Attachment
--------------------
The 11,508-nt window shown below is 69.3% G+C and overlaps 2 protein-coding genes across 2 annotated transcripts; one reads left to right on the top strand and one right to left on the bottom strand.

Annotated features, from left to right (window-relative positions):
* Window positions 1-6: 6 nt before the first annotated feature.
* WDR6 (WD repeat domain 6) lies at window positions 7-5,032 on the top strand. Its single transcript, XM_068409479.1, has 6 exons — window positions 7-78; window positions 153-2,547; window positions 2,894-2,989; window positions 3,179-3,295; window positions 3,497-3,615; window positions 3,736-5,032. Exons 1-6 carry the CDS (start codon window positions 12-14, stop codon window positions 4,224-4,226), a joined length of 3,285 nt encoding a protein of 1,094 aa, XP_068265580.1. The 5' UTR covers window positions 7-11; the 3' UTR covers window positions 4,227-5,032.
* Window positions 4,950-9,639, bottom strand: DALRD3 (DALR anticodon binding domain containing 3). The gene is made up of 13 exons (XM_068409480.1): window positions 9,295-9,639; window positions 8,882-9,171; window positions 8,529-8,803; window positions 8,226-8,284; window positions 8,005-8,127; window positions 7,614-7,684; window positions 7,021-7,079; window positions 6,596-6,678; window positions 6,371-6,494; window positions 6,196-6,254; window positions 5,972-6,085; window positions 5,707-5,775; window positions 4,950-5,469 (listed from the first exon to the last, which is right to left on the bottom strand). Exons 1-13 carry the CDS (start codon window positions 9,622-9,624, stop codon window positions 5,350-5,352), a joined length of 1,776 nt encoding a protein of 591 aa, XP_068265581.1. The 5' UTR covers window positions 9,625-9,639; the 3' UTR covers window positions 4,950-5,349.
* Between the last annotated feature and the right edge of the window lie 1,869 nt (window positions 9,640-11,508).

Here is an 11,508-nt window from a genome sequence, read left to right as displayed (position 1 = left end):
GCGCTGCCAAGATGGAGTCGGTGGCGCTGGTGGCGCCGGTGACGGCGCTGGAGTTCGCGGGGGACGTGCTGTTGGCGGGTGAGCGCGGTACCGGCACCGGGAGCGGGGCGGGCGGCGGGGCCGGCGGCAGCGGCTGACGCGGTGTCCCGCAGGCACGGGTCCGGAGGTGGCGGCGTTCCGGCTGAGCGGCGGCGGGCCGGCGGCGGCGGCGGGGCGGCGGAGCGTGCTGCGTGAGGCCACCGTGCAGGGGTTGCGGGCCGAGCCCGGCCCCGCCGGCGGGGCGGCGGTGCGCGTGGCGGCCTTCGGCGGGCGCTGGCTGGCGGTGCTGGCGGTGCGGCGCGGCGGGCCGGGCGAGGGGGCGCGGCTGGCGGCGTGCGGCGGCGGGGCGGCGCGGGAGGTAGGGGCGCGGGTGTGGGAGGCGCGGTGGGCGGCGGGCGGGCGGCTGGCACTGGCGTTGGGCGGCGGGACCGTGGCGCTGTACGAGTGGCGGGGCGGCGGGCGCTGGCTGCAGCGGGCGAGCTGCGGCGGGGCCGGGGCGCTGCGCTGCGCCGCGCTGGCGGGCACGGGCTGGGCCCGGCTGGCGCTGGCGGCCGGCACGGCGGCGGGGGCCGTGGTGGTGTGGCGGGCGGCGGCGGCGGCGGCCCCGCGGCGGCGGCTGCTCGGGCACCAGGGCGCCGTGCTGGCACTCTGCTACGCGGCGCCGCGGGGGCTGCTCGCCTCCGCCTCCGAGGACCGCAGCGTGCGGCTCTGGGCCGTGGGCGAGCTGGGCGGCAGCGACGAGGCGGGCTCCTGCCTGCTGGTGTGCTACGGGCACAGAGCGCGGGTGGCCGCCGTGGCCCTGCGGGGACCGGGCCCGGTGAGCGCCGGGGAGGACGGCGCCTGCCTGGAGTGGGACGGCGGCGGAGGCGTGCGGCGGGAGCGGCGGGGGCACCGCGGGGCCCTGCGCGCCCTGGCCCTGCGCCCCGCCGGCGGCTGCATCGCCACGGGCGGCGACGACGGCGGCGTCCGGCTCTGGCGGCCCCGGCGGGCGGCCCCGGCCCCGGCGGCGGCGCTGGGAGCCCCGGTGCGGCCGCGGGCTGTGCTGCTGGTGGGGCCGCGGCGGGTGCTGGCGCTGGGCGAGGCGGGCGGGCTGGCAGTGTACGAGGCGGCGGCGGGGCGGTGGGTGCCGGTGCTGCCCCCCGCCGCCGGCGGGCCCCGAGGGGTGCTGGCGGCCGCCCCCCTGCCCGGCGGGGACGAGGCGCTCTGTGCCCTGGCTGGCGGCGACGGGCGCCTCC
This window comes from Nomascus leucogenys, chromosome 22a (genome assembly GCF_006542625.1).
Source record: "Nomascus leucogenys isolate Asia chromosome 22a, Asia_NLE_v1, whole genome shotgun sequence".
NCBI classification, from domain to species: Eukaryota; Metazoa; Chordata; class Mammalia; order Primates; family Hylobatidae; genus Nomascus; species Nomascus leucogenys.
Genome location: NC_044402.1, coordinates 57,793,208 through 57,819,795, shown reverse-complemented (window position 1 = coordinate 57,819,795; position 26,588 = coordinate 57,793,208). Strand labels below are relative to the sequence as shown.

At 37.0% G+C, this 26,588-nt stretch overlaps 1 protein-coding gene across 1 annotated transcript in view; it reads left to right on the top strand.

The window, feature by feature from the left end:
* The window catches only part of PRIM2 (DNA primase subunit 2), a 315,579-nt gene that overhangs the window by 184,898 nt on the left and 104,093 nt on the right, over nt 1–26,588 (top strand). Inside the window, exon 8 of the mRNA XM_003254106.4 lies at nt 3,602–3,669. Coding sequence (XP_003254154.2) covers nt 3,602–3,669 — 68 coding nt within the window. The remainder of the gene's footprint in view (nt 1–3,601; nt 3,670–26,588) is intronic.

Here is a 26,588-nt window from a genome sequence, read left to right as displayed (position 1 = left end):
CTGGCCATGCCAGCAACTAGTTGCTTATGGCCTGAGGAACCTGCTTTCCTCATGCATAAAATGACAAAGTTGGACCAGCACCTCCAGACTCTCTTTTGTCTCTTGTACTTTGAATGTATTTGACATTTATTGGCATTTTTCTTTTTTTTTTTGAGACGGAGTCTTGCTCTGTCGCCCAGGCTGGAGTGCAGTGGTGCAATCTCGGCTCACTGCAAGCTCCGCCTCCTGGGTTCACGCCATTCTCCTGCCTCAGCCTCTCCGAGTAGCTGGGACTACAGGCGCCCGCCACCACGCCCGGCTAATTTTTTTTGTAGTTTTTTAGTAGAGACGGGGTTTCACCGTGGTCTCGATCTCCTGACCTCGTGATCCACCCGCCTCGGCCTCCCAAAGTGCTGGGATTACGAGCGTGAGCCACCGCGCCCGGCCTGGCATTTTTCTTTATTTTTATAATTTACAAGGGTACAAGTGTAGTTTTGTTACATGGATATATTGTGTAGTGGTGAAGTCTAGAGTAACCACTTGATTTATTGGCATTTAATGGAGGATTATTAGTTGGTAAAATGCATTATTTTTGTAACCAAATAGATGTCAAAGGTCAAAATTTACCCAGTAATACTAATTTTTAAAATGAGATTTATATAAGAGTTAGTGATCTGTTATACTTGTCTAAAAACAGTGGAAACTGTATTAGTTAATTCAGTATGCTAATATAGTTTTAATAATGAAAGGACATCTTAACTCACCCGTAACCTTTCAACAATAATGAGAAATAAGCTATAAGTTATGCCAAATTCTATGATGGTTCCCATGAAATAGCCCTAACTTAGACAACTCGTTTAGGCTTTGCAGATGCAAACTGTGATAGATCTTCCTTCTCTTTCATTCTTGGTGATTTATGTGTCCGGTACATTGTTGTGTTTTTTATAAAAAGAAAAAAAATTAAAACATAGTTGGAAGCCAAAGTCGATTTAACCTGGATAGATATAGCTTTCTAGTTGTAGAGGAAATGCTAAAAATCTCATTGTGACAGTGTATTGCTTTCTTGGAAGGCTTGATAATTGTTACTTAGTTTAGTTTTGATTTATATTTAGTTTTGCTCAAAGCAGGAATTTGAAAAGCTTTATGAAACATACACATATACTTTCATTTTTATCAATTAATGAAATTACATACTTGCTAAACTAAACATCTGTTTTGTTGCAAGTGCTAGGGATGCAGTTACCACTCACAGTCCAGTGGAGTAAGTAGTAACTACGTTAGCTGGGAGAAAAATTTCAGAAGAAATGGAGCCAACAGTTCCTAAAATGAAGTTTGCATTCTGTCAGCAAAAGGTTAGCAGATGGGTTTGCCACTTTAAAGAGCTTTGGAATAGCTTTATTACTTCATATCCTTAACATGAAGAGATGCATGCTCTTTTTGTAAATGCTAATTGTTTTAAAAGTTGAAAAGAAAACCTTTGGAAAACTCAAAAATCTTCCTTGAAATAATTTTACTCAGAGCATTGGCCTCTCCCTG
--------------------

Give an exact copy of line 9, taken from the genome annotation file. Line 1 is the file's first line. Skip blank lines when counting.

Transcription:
This window comes from Nomascus leucogenys, chromosome 22a (genome assembly GCF_006542625.1).